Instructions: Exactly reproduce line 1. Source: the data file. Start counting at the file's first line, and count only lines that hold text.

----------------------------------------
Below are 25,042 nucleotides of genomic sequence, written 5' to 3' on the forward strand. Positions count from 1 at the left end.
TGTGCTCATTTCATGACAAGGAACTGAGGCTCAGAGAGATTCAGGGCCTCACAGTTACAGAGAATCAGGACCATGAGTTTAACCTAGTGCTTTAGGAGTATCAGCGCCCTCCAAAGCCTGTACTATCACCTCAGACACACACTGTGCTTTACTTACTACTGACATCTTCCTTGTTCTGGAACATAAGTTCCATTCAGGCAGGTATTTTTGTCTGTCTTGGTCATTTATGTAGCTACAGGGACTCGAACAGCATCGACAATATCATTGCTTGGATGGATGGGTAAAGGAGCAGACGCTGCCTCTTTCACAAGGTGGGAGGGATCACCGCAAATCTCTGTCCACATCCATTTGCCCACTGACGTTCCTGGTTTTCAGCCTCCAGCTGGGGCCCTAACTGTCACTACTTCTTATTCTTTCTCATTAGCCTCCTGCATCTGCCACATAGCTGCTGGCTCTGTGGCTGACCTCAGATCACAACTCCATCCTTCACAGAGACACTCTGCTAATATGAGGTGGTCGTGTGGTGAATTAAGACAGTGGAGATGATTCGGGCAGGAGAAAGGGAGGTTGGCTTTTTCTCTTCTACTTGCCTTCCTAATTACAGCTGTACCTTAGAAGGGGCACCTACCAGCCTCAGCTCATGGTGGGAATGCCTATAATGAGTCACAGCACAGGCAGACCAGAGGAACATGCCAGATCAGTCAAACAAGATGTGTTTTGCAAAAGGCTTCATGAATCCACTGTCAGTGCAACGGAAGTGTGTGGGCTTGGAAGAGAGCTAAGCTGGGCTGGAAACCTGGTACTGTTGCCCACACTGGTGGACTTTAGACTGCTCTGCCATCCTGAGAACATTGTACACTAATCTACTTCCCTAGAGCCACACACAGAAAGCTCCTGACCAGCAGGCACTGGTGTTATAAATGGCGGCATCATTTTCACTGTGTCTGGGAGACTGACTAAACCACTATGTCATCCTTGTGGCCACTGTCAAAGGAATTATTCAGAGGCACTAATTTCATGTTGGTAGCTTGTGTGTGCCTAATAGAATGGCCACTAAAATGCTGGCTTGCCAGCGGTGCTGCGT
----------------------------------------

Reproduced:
Below are 25,042 nucleotides of genomic sequence, written 5' to 3' on the forward strand. Positions count from 1 at the left end.